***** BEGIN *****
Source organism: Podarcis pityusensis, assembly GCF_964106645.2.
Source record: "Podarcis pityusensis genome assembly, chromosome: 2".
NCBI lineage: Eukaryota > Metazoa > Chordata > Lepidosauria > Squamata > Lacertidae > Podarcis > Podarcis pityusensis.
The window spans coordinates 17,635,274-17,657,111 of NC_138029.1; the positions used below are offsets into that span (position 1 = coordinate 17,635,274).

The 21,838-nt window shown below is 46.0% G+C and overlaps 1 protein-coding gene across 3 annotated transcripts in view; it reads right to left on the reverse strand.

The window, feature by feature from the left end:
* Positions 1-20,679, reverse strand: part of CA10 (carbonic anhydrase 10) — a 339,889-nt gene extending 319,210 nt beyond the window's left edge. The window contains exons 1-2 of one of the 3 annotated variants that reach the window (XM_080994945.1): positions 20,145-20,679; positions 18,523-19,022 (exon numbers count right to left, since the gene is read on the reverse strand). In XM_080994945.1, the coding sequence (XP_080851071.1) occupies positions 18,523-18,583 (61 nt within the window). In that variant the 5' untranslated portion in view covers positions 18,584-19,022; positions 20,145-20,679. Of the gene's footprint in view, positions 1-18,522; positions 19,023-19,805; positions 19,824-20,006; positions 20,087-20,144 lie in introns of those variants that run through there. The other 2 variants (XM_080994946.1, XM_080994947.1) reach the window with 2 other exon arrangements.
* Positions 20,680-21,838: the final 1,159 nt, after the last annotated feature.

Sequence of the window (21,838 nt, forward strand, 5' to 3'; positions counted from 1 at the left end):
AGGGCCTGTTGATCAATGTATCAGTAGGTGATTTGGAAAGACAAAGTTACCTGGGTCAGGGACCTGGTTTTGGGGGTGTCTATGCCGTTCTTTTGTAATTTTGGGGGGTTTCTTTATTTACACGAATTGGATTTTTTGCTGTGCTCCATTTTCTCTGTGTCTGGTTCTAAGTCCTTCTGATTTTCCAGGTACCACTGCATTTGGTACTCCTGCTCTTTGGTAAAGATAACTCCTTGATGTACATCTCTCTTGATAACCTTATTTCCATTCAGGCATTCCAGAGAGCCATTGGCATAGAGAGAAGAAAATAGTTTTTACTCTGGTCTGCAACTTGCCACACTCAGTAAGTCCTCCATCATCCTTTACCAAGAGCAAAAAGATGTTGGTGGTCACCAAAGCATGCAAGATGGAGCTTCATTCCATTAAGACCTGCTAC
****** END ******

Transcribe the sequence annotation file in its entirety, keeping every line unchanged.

Source organism: Podarcis pityusensis, assembly GCF_964106645.2.
Source record: "Podarcis pityusensis genome assembly, chromosome: 2".
NCBI lineage: Eukaryota > Metazoa > Chordata > Lepidosauria > Squamata > Lacertidae > Podarcis > Podarcis pityusensis.
The window spans coordinates 17,635,274-17,657,111 of NC_138029.1; the positions used below are offsets into that span (position 1 = coordinate 17,635,274).

The 21,838-nt window shown below is 46.0% G+C and overlaps 1 protein-coding gene across 3 annotated transcripts in view; it reads right to left on the reverse strand.

The window, feature by feature from the left end:
* Positions 1-20,679, reverse strand: part of CA10 (carbonic anhydrase 10) — a 339,889-nt gene extending 319,210 nt beyond the window's left edge. The window contains exons 1-2 of one of the 3 annotated variants that reach the window (XM_080994945.1): positions 20,145-20,679; positions 18,523-19,022 (exon numbers count right to left, since the gene is read on the reverse strand). In XM_080994945.1, the coding sequence (XP_080851071.1) occupies positions 18,523-18,583 (61 nt within the window). In that variant the 5' untranslated portion in view covers positions 18,584-19,022; positions 20,145-20,679. Of the gene's footprint in view, positions 1-18,522; positions 19,023-19,805; positions 19,824-20,006; positions 20,087-20,144 lie in introns of those variants that run through there. The other 2 variants (XM_080994946.1, XM_080994947.1) reach the window with 2 other exon arrangements.
* Positions 20,680-21,838: the final 1,159 nt, after the last annotated feature.

Sequence of the window (21,838 nt, forward strand, 5' to 3'; positions counted from 1 at the left end):
AGGGCCTGTTGATCAATGTATCAGTAGGTGATTTGGAAAGACAAAGTTACCTGGGTCAGGGACCTGGTTTTGGGGGTGTCTATGCCGTTCTTTTGTAATTTTGGGGGGTTTCTTTATTTACACGAATTGGATTTTTTGCTGTGCTCCATTTTCTCTGTGTCTGGTTCTAAGTCCTTCTGATTTTCCAGGTACCACTGCATTTGGTACTCCTGCTCTTTGGTAAAGATAACTCCTTGATGTACATCTCTCTTGATAACCTTATTTCCATTCAGGCATTCCAGAGAGCCATTGGCATAGAGAGAAGAAAATAGTTTTTACTCTGGTCTGCAACTTGCCACACTCAGTAAGTCCTCCATCATCCTTTACCAAGAGCAAAAAGATGTTGGTGGTCACCAAAGCATGCAAGATGGAGCTTCATTCCATTAAGACCTGCTAC